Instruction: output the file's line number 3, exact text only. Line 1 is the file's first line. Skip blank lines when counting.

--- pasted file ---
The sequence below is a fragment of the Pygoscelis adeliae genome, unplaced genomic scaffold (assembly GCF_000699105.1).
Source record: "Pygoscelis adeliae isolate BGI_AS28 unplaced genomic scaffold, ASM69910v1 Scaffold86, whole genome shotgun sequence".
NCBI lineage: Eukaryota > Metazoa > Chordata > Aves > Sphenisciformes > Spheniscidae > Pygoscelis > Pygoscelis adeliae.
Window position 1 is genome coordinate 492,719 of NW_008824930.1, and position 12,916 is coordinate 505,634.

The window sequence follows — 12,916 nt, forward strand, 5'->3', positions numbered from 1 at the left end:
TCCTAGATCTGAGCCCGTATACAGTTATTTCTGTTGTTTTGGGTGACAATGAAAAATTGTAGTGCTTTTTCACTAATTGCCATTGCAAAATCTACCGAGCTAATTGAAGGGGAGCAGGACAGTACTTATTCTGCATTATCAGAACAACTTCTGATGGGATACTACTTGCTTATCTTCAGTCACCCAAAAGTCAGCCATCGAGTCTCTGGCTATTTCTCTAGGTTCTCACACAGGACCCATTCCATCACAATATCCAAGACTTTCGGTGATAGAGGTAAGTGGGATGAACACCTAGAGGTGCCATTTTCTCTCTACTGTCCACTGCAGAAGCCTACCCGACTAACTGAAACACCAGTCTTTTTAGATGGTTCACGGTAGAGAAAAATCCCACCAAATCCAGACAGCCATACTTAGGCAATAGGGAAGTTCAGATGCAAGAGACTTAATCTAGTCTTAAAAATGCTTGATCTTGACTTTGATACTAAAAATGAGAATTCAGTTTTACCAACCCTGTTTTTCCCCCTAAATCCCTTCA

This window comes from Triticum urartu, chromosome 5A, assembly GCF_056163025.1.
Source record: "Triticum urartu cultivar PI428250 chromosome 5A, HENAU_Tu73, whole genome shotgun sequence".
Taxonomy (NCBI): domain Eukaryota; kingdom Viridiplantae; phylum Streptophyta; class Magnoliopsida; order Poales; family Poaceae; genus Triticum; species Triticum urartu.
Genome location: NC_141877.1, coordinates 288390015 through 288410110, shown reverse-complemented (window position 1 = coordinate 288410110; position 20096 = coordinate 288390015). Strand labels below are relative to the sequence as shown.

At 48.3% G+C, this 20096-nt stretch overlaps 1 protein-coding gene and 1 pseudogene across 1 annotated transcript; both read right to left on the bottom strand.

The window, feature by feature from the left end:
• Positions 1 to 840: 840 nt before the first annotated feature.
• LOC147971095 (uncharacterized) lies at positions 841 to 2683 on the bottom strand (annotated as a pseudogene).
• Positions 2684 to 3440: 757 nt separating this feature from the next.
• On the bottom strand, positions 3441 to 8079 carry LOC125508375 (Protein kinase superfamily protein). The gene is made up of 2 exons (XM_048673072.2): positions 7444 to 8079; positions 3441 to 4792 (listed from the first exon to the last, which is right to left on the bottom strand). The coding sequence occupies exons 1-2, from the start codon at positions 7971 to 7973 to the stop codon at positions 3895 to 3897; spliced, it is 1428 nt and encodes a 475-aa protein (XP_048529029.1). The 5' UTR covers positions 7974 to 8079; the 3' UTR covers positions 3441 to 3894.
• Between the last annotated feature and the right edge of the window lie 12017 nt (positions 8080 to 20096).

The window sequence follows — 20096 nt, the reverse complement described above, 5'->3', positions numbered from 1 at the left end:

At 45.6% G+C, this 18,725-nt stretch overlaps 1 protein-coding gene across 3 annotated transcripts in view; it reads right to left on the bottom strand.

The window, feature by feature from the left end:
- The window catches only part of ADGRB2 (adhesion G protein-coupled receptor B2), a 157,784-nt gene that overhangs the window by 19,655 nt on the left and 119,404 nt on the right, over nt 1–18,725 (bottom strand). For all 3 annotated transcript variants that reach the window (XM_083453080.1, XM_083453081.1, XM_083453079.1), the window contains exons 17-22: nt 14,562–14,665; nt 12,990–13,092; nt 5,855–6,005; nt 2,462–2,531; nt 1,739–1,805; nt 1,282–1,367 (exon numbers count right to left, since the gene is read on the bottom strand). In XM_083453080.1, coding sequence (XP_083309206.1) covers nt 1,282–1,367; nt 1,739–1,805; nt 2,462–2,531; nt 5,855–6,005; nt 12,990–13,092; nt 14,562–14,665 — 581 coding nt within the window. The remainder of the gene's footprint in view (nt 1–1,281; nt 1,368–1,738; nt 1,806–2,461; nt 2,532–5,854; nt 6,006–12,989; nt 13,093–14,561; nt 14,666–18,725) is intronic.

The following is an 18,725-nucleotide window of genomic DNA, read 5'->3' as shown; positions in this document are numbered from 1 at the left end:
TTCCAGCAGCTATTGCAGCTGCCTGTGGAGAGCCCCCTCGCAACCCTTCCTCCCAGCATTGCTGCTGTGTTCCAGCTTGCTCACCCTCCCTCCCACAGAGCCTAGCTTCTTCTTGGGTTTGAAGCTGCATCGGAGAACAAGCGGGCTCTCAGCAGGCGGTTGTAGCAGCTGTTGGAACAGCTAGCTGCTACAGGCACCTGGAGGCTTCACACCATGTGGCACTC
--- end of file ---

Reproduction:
NCBI lineage: Eukaryota > Metazoa > Chordata > Aves > Sphenisciformes > Spheniscidae > Pygoscelis > Pygoscelis adeliae.